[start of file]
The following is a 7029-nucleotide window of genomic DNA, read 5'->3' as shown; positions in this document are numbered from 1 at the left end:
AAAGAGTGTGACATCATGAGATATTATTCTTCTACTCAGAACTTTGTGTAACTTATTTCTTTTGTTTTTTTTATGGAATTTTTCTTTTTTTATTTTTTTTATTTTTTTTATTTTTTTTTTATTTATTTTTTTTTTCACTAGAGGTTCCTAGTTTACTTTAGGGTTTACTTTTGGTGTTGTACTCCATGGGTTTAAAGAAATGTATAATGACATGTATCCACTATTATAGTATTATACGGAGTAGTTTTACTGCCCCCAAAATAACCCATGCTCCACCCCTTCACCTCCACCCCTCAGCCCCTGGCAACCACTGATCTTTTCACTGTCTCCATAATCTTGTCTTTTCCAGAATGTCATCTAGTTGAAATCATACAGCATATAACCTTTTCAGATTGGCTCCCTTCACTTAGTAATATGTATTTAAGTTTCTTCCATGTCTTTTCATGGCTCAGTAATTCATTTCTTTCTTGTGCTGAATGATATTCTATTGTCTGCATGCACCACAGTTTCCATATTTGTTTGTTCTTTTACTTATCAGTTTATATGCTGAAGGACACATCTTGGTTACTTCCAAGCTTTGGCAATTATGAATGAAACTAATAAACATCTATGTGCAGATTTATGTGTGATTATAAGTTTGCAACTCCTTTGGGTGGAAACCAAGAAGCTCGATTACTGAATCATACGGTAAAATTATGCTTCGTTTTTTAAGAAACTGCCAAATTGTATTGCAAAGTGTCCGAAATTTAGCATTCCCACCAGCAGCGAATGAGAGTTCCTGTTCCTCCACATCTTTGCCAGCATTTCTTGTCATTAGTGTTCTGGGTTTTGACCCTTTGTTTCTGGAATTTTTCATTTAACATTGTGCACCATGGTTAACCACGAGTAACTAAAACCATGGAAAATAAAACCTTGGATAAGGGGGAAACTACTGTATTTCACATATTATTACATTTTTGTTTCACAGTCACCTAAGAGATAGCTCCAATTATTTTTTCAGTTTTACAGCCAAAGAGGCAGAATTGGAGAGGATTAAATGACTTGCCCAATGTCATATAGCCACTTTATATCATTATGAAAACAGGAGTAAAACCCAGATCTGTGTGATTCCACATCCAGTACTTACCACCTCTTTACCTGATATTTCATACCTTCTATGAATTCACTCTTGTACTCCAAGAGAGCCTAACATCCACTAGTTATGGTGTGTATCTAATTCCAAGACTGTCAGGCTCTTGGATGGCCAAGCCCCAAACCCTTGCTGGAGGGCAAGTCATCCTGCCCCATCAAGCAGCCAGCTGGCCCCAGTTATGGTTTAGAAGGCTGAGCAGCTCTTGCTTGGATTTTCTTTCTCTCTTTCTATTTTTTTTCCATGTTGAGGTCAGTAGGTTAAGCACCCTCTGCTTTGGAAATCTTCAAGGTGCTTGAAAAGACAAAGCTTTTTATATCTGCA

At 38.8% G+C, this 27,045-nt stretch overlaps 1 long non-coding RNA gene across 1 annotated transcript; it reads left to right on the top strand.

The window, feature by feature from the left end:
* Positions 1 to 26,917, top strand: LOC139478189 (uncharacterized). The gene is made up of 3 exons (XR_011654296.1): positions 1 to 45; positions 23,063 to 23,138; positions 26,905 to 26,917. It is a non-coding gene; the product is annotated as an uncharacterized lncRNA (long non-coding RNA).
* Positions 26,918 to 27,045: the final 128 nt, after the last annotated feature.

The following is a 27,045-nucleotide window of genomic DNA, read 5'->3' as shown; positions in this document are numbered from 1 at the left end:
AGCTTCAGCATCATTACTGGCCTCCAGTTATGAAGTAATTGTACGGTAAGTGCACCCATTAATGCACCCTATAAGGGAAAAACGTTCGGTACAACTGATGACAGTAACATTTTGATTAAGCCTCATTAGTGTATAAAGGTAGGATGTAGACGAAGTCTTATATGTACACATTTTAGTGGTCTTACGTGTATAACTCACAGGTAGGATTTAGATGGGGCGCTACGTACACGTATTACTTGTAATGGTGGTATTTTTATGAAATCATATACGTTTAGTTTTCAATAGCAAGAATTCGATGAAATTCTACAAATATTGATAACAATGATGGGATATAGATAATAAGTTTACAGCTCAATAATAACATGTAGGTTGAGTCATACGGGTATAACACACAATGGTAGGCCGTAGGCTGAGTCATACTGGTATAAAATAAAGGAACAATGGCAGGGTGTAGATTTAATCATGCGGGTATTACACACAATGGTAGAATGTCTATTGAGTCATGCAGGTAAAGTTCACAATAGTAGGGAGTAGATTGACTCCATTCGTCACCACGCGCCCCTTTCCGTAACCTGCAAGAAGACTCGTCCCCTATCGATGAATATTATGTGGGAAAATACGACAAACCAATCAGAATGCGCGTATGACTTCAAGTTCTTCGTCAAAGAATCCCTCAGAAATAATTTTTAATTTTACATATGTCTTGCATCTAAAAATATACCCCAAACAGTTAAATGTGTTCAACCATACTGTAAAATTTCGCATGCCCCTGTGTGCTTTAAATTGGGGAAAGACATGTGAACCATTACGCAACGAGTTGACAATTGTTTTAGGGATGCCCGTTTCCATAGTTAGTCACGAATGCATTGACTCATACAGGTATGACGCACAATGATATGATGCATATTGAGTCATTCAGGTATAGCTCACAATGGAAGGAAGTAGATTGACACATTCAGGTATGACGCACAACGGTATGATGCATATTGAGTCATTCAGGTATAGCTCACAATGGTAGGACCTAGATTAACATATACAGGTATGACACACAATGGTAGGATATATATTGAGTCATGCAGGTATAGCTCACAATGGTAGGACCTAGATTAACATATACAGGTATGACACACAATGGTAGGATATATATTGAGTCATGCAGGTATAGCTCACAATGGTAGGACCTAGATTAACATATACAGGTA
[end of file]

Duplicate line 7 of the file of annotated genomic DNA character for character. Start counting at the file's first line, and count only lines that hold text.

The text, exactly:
The following is a 27,045-nucleotide window of genomic DNA, read 5'->3' as shown; positions in this document are numbered from 1 at the left end: